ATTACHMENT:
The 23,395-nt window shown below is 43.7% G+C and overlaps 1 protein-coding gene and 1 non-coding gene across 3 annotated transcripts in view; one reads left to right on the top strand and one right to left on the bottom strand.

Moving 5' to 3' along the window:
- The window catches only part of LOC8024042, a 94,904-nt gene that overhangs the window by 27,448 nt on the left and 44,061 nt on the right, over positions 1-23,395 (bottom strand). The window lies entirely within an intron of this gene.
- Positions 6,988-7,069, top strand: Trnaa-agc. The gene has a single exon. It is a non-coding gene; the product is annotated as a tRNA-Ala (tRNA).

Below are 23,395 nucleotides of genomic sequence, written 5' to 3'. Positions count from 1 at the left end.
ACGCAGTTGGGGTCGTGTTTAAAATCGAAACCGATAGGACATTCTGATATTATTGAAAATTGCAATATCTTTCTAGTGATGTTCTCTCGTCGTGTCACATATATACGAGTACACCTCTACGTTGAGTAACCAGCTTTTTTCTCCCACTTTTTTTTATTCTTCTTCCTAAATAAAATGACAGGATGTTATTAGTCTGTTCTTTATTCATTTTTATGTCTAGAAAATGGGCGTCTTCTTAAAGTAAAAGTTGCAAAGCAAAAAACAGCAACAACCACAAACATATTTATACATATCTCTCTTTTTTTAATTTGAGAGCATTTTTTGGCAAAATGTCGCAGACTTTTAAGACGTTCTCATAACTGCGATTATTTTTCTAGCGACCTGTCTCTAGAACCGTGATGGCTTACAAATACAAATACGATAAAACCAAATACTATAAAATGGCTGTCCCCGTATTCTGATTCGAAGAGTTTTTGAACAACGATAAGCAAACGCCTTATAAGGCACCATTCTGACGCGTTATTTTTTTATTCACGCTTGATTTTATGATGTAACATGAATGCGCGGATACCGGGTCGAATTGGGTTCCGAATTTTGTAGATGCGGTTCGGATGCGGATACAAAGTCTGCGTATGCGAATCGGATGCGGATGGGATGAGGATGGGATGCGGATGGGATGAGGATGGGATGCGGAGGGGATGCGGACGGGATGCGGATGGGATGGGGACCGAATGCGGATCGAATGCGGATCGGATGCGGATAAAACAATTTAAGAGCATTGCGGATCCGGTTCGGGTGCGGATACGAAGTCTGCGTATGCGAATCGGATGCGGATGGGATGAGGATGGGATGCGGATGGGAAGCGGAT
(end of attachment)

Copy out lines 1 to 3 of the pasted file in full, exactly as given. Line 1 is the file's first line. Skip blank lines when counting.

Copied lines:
The 23,395-nt window shown below is 43.7% G+C and overlaps 1 protein-coding gene and 1 non-coding gene across 3 annotated transcripts in view; one reads left to right on the top strand and one right to left on the bottom strand.

Moving 5' to 3' along the window:
- The window catches only part of LOC8024042, a 94,904-nt gene that overhangs the window by 27,448 nt on the left and 44,061 nt on the right, over positions 1-23,395 (bottom strand). The window lies entirely within an intron of this gene.